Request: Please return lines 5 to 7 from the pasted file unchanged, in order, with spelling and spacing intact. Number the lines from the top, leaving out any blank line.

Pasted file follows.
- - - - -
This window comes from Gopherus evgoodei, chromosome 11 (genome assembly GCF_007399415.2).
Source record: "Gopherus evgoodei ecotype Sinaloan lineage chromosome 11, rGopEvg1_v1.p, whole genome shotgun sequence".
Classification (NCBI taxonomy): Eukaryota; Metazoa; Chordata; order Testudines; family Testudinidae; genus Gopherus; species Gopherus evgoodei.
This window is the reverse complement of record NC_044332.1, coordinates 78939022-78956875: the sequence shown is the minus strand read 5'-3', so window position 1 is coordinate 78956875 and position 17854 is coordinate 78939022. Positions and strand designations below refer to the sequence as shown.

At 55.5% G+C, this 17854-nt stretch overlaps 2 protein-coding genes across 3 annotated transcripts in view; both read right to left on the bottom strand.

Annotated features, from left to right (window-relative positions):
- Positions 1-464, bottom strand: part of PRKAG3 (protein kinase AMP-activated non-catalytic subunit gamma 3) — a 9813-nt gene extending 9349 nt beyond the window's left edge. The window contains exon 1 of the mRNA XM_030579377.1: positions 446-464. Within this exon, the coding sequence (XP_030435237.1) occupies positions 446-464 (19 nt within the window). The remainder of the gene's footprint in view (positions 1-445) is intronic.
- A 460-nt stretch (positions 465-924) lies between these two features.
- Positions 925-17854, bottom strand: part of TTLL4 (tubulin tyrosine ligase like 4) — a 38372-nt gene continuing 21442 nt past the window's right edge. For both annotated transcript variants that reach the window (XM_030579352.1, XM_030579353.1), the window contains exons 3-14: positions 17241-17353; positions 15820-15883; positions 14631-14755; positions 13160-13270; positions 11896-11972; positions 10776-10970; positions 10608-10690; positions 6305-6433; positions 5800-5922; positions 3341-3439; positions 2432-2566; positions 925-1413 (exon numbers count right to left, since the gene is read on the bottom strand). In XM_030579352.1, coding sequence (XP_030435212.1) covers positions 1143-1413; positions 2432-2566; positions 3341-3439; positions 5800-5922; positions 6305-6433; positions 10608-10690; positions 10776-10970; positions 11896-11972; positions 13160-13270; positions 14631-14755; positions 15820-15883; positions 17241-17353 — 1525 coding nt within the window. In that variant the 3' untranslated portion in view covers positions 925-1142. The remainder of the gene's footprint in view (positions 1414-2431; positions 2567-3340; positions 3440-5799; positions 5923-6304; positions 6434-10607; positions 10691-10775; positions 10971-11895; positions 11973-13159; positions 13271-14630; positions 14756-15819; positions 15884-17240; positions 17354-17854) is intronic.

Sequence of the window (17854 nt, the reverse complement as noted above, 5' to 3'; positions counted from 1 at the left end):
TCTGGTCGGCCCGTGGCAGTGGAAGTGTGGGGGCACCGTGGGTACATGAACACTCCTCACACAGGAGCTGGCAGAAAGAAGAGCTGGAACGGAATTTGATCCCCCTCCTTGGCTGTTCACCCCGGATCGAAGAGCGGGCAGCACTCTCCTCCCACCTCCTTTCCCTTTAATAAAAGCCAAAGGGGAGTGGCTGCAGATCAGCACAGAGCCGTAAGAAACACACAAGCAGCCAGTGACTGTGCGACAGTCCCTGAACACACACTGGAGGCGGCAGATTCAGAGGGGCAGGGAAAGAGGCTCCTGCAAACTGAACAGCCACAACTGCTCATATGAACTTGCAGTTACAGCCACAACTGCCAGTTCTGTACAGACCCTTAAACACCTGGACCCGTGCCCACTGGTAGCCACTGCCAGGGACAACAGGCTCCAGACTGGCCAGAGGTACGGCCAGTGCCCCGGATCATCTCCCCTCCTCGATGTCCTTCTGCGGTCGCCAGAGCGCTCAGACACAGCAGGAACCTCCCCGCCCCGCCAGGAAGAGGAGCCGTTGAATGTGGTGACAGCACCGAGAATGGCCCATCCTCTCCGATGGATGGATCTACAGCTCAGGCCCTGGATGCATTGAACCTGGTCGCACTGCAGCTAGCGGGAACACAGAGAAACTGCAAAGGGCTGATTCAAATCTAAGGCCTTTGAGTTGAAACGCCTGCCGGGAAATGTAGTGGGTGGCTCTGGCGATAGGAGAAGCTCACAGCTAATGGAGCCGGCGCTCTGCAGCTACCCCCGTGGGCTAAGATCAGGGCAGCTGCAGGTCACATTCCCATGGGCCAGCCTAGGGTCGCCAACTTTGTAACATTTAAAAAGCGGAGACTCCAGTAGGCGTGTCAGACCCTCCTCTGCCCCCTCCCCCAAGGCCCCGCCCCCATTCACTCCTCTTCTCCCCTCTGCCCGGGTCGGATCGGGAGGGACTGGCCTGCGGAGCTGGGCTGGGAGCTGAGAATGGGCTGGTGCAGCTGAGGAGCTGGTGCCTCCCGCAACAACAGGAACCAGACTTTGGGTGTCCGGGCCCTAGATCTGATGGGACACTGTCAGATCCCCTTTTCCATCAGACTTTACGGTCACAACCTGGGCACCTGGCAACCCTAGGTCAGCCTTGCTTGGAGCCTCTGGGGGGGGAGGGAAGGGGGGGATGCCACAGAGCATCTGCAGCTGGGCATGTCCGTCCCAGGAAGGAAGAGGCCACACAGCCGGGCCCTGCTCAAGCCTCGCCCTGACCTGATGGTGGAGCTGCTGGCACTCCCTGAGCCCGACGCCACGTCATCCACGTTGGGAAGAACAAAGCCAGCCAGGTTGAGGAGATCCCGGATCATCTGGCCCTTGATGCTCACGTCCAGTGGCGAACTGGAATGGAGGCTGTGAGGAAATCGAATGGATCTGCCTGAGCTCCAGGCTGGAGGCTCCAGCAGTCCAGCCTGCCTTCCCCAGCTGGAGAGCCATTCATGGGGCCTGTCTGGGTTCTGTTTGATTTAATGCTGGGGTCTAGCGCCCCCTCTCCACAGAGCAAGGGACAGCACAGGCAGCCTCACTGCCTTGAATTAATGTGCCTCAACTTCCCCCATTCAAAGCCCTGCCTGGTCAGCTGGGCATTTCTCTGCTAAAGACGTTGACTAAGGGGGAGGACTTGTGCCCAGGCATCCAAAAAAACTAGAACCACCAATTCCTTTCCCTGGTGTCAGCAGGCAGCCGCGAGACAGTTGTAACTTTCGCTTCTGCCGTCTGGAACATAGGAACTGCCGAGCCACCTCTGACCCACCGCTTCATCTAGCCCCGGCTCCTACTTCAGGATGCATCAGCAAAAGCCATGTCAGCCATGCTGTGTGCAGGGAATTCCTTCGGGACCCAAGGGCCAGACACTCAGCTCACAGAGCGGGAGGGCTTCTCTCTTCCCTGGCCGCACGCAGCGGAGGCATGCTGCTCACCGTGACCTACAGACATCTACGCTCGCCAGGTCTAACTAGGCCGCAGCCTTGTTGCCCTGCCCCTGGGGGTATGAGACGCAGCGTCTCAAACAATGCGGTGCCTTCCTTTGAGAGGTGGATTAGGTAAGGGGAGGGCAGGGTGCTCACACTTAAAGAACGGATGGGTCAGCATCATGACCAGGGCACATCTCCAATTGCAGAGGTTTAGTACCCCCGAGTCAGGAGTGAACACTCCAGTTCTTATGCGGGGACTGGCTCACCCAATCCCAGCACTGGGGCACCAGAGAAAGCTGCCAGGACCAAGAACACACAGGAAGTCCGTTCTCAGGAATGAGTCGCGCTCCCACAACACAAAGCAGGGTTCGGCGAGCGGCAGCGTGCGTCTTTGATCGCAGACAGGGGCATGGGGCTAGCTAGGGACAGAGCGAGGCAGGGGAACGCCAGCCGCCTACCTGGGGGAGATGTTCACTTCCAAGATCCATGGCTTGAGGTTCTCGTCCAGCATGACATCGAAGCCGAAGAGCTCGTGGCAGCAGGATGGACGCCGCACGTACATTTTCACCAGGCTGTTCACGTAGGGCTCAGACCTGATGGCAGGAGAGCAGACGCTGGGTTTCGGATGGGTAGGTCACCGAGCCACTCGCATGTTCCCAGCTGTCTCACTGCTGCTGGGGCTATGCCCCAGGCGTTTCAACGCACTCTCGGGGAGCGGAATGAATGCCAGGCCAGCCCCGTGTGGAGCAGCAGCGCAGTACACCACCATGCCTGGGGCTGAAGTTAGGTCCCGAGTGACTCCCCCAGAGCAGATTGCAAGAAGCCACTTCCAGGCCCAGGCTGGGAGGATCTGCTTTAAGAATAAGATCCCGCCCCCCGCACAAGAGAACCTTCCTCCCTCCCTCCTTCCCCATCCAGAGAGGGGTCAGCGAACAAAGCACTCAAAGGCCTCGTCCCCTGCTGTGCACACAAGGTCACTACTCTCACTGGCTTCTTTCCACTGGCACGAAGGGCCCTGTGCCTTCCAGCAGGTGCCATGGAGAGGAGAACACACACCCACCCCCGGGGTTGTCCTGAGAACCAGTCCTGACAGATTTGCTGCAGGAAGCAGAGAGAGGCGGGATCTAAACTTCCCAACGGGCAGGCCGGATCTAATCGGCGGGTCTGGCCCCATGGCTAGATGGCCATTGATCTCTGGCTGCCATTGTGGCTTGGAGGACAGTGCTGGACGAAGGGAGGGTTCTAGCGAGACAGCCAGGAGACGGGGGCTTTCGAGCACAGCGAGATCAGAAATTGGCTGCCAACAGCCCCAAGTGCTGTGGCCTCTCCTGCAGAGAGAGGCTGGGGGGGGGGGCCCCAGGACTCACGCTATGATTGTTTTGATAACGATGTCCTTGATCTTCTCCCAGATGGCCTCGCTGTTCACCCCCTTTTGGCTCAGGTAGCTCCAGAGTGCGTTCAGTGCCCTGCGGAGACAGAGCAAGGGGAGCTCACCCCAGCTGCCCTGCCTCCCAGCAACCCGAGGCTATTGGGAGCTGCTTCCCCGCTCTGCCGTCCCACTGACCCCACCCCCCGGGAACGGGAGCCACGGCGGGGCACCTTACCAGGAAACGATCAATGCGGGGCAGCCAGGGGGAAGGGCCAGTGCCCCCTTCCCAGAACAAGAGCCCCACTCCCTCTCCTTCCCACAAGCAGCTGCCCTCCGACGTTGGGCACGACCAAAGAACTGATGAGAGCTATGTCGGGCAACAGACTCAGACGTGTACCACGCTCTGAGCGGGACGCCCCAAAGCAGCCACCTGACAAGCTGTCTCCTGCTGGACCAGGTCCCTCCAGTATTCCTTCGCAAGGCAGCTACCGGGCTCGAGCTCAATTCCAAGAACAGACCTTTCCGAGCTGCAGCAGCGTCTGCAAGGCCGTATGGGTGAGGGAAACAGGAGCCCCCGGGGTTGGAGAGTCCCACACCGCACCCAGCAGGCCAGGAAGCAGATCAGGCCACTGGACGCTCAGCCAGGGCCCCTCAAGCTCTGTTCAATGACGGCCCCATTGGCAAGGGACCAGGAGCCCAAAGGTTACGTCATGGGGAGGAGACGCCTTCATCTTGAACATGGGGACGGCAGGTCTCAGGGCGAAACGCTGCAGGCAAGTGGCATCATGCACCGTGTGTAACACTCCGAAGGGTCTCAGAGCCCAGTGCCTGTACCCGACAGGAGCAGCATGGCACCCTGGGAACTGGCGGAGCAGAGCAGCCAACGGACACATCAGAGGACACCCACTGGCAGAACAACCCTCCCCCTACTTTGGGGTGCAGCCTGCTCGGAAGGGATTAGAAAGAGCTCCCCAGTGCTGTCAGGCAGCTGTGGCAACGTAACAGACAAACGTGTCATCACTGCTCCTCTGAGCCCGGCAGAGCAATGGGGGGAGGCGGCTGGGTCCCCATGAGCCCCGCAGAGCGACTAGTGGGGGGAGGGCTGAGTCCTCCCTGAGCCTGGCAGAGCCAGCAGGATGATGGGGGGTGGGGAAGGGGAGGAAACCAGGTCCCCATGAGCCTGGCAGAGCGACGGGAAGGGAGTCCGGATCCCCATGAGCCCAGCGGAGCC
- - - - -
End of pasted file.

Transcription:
At 55.5% G+C, this 17854-nt stretch overlaps 2 protein-coding genes across 3 annotated transcripts in view; both read right to left on the bottom strand.

Annotated features, from left to right (window-relative positions):
- Positions 1-464, bottom strand: part of PRKAG3 (protein kinase AMP-activated non-catalytic subunit gamma 3) — a 9813-nt gene extending 9349 nt beyond the window's left edge. The window contains exon 1 of the mRNA XM_030579377.1: positions 446-464. Within this exon, the coding sequence (XP_030435237.1) occupies positions 446-464 (19 nt within the window). The remainder of the gene's footprint in view (positions 1-445) is intronic.